Monday, February 22, 2010

The Monday Recipe Blog

Hello....This is a little bit of a different recipe today. It's an instruction on how to make sour cherry jam.... We are stuck in the doldrums of February, and the groundhog gave us no hope, so we need something to look forward to - something to remind us that summer is coming, it's really coming....

When warm weather finally arrives and fruits and berries are in season, visit your local farmers' market and pick up a supply. In addition to enjoying these luscious treats now, you can also preserve them to eat during the long, cold winter.

Freezing is an option if you have room for a freezer, but a terrific alternative is canning, which isn't as challenging as you may have heard.

For most fruits and berries, a water bath canner is the only special equipment you will need, since they are adequately acidic. If you want to add vegetable canning to your skill set, you will need a pressure canner or freezer, since most vegetables do not contain enough acid to use a water bath canner.

Cherries normally come into season around July 1.

Sour Cherry Jam:

Things You'll Need:

Water canner, available at most hardware stores and discount stores like Wal Mart for $20-30.00.
powdered pectin such as Sure-Jel, available at discount or grocery stores
Jars, rings, lids, available at most hardware stores and discount stores.

Read the directions on your box of powdered pectin (I use Sure-Jel for low or no sugar jam/jelly)very carefully. You will learn that it takes 5 cups of pitted, chopped cherries to make about 6 pints of jam. You should make one batch at a time.

Wash your jars in a dishwasher earlier and leave them in there to stay warm until you need them. Get your water canner on the stove first, and turn it on high. The canner will be 1/2 to 2/3 full of water, which will take quite a while to boil. If you start with hot water, that will cut some time. Put the lid on it to speed up the process.Follow the pectin directions on how to prepare your lids and rings, and do this before you start cooking your fruit.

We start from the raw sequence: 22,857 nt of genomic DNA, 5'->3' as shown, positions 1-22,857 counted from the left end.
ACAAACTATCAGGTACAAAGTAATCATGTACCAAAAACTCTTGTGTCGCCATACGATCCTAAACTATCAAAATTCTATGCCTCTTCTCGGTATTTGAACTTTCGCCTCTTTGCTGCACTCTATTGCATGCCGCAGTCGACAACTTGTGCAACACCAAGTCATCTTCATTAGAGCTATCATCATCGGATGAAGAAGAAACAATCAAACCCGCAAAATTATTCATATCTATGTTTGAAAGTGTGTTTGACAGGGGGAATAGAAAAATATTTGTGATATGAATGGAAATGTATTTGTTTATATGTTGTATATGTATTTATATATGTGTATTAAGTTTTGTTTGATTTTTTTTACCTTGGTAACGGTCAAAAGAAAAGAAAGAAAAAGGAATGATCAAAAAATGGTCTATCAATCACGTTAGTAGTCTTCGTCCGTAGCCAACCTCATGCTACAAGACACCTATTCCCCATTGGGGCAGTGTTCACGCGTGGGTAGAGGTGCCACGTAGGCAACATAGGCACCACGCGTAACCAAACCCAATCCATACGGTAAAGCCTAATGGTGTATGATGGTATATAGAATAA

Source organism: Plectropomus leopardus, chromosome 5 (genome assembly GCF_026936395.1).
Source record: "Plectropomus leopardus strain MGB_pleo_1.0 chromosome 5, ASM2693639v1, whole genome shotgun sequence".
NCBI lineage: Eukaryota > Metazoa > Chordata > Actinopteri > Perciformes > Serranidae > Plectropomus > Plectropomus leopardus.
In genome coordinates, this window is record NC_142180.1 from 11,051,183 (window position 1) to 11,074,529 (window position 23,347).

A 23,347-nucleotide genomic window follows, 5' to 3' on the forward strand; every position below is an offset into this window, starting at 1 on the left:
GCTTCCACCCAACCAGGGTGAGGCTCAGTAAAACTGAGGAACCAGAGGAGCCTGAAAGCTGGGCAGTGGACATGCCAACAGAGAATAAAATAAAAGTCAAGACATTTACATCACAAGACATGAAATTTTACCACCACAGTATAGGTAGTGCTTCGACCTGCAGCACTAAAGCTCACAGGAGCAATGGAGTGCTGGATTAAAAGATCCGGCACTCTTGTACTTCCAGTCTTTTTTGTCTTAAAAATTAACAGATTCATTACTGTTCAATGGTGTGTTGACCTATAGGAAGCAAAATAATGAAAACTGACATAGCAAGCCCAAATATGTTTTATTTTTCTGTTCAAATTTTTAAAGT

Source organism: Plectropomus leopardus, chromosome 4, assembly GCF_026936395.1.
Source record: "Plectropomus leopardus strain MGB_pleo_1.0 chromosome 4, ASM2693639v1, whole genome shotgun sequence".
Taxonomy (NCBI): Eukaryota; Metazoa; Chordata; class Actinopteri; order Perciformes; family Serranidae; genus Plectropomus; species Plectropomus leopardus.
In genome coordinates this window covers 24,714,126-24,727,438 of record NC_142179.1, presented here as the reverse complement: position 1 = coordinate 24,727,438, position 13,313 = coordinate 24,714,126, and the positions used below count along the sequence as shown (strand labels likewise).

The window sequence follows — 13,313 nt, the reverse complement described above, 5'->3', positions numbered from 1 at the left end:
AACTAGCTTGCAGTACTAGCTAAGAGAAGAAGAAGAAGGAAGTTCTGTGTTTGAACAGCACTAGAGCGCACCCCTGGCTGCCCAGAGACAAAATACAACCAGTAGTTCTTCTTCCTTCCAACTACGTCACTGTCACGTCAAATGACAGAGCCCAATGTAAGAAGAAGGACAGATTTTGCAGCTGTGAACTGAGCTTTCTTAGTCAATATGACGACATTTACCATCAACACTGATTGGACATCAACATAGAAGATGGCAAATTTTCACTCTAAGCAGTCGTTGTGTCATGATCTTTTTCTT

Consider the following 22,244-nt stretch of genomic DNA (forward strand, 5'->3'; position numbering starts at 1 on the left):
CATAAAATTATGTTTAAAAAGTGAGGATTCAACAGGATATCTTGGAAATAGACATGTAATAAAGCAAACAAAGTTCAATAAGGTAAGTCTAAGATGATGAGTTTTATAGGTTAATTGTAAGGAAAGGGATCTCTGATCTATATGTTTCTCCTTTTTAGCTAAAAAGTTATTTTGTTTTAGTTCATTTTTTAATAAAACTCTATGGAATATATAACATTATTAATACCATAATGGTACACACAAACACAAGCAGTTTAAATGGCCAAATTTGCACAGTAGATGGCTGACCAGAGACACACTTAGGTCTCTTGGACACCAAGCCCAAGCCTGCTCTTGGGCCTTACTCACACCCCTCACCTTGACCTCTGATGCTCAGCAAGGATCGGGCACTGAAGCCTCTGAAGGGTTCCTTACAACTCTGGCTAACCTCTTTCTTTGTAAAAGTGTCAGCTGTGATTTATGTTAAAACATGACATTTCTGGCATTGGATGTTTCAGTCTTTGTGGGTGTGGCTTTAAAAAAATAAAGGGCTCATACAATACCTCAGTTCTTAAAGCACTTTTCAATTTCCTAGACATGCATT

Cook the cherries while the water is heating in your canner.

Cook the fruit, adding the pectin and sugar exactly as directed. Following the recipe is very important when canning. When the fruit is ready, spoon it into the jars quickly. Run a knife around the jar to remove air bubbles. Make sure the top of the jar is clean with no spilled fruit before you place the lid and screw on the ring.

Load the canner rack with the 6 jars and lower it into the water. Replace the lid and watch it carefully for when it begins boiling again. Boil for 10 minutes. Remove the jars from the rack using tongs, and place them on the counter. Listen for the pops of the jar lids as they seal.

When all the jars have sealed and cooled, label the lids with a Sharpie pen, be sure and add the year, as canned produce will last for several years. Store them in a cool, dry cupboard or pantry. Refrigerate after opening.

This is a great way to enjoy fruit and berries all year long, while cutting down on your food budget. Your very small investment will pay off in many ways, and your local farmers and community will benefit as well. What's more, you will help the environment by not purchasing foods grown hundreds of miles away, canned in a factory and trucked to your town. And there's something really satisfying about preserving food.

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